On November 1st, 1961, tens of thousands of housewives and mothers across the United States came out from their homes and their jobs to participate in a “Strike for Peace.” Responding to a call from a handful of Washington, D.C. activists made just six weeks before, demonstrators took to the streets in 61 communities from Los Angeles to New York and demanded that world leaders “End the Arms Race – Not the Human Race.”
Emerging from this one day action, Women Strike for Peace became one of the most significant and influential social movement groups of the Cold War. Drawing on a uniquely talented community of women, WSP became famed for its creative protests, the humor of its activists, its unstructured and loosely coordinated “nonorganization,” and the harmonious community fostered by its politically inexperienced constituents. Its members influenced the passing of the Partial Test Ban Treaty in 1963, were early opponents of the Vietnam War, participated in the birth of the women’s liberation movement, and remained stalwart opponents of nuclear weapons throughout their lives.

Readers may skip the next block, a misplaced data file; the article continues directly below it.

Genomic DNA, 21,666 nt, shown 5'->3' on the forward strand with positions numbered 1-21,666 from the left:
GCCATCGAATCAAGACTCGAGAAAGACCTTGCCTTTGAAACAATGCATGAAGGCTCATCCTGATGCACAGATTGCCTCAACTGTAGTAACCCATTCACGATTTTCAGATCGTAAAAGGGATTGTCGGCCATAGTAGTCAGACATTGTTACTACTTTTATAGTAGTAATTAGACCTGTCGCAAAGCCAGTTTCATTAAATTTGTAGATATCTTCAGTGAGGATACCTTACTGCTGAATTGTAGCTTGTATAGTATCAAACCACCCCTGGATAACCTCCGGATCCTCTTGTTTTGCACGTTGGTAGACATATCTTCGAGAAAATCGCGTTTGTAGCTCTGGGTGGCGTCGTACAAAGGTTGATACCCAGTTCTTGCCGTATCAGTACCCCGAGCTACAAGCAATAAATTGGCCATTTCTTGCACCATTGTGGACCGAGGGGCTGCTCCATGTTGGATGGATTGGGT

In this section you can read more about important moments in the group’s history, detailed biographies of key figures, and the ongoing debate surrounding how best to explain the phenomenon of Women Strike for Peace.